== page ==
Why Small Talk Triggers Anxiety
One of my specialties in my practice is working with people who struggle with various forms of anxiety, including social anxiety. It’s a consensus that small talk is a thorn in most people’s sides. Small talk is something that has the appearance of being easy, and some people do master the art of small talk over time to where navigating it can become second nature. However, there are reasons small talk is often difficult and anxiety-inducing for many people.
Let’s first start with understanding a bit about conversations. Many conversation experts will be quick to point out that you should always aim to be the listener in a conversation and ask people questions about themselves. The cliché is that “everyone really just wants to talk about themselves,” so the easiest thing to do is give people the opening to talk about themselves.
As much as some people might like to talk about themselves, this actually is not the case, overall.
While it is true that most people will easily be able to answer questions about themselves, many people actually feel much more comfortable being the listener in a conversation, for various reasons. Many people feel quite uncomfortable talking about themselves. However, if two people enter a conversation trying to be the listener, that’s where the struggle starts. Both people end up trying to get the other person to start talking, which can lead to stressful back and forth conversation with short answers to questions and the struggle to come up with more questions.
Conversations generally flow best when both parties are actively listening to one another and are building off one another. This brings depth to a conversation and expands on topics, merging the interests and curiosities of both sides. Both are the talkers and both are the listeners. Between two “talkers,” or between a talker and good, active listener, this can go well more easily. Once you’re in this kind of conversation, you’ve actually already gone past the point of small talk. You’re having a real conversation.
With this as a backdrop, the real reason small talk can be so problematic for people is that small talk is actually a state of conversational ambivalence, or limbo. Small talk is a pleasantry. It is what people do to generate face time with other people while they decide if they actually want to have a more in-depth conversation, or if they want out of the conversation.
The biggest problem is that people often get stuck in the small talk ambivalence without fully understanding if they want to find their way into a more connected and expanded conversation, or if they want to end the conversation. They attempt to make a conversation out of small talk, which generally is a very limited way of having a conversation.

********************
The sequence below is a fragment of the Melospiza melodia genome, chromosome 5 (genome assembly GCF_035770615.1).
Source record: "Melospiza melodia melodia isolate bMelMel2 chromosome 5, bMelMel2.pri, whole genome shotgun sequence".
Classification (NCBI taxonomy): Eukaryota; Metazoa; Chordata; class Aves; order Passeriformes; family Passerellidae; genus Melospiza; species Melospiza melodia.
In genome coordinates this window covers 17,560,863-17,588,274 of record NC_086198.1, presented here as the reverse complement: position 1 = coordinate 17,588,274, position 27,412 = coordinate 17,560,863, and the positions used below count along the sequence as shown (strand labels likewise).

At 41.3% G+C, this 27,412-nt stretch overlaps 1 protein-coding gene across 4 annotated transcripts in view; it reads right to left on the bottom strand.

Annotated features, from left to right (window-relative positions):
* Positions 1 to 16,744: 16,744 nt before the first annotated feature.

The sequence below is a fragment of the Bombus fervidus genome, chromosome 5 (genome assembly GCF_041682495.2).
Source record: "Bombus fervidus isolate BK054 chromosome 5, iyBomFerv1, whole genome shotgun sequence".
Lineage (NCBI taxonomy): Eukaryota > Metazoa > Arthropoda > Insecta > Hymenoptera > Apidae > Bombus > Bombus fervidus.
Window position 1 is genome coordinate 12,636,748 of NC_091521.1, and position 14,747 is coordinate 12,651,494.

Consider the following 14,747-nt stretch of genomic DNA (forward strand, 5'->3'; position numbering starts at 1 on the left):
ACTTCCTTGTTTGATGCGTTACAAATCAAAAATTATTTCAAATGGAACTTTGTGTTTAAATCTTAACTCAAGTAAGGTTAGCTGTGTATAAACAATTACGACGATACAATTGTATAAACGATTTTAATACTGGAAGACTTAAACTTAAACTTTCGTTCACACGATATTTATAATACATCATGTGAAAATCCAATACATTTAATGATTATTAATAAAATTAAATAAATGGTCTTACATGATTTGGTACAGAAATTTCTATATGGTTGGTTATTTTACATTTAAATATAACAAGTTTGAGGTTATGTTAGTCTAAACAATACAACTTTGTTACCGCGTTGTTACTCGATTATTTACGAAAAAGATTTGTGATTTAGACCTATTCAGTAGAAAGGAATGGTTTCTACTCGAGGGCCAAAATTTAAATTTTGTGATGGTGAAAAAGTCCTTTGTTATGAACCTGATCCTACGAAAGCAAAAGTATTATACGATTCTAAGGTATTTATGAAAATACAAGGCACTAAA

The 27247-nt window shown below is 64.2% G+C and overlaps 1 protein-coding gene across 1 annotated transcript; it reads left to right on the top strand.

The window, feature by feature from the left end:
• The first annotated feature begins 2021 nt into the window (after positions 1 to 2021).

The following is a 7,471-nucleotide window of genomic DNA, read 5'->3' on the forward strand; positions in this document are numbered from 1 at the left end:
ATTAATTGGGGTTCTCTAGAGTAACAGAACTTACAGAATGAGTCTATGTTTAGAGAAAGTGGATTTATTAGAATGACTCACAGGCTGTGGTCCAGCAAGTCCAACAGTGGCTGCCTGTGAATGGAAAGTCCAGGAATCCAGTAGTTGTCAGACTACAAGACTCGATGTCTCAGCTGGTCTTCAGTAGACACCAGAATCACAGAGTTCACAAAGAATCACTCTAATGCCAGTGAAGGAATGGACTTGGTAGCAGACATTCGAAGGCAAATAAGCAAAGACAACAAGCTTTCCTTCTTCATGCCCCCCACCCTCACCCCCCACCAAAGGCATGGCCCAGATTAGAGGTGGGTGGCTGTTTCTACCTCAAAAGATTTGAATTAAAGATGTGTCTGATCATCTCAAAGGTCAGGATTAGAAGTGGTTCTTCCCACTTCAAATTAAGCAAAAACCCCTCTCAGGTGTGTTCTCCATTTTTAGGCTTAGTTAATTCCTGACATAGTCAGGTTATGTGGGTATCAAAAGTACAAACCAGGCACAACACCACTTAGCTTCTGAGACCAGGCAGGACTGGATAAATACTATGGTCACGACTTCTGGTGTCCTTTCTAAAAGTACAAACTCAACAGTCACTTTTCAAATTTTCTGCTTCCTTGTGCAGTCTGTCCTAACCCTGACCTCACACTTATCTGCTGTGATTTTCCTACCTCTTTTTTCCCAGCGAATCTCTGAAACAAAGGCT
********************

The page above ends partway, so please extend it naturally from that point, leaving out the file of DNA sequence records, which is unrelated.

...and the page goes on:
There are many reasons people may struggle to make this decision. Some of the reasons include: an individual not being sure if they want to spend the time it takes to have a longer conversation, anxiety of running out of things to say, anxiety of connection, vulnerability, getting stuck in the conversation and not knowing how to eventually end it, or fear of offending the other by ending the conversation, not knowing how to end it, as well as many others.
So rather than consciously or unconsciously pushing the conversation forward or ending it, people sit in the ambivalence, which is a conversational road to nowhere. Being stuck in this ambivalence is what generally makes small talk awkward. You’re not fully in a conversation, but you’re not out of the conversation either.
For many people, they may want to have a more in-depth conversation (and small talk is the way in), but they aren’t good at actively listening, or they aren’t good at bridging the conversation to the other person so that both can participate in a more connected way. While learning how to do this is a different issue for another post, at some point in a conversation one has to decide if they want to expand into a more full conversation, or cut off.
One way of dealing with this is to understand within yourself if there is anything about the other person that makes you curious or anything you may have in common that you can open up for a conversation, or otherwise. If you’re finding the vibe between the two of you is making you more nervous, and it seems like you’re not going to be a good conversational match, then a few pleasantries before ending the conversation may be enough.
Conversational dynamics and how to navigate them is a more in-depth topic. But in terms of dealing with small talk, it may alleviate some anxiety if you can start to make decisions about expanding or ending conversations so you don’t get caught in between.
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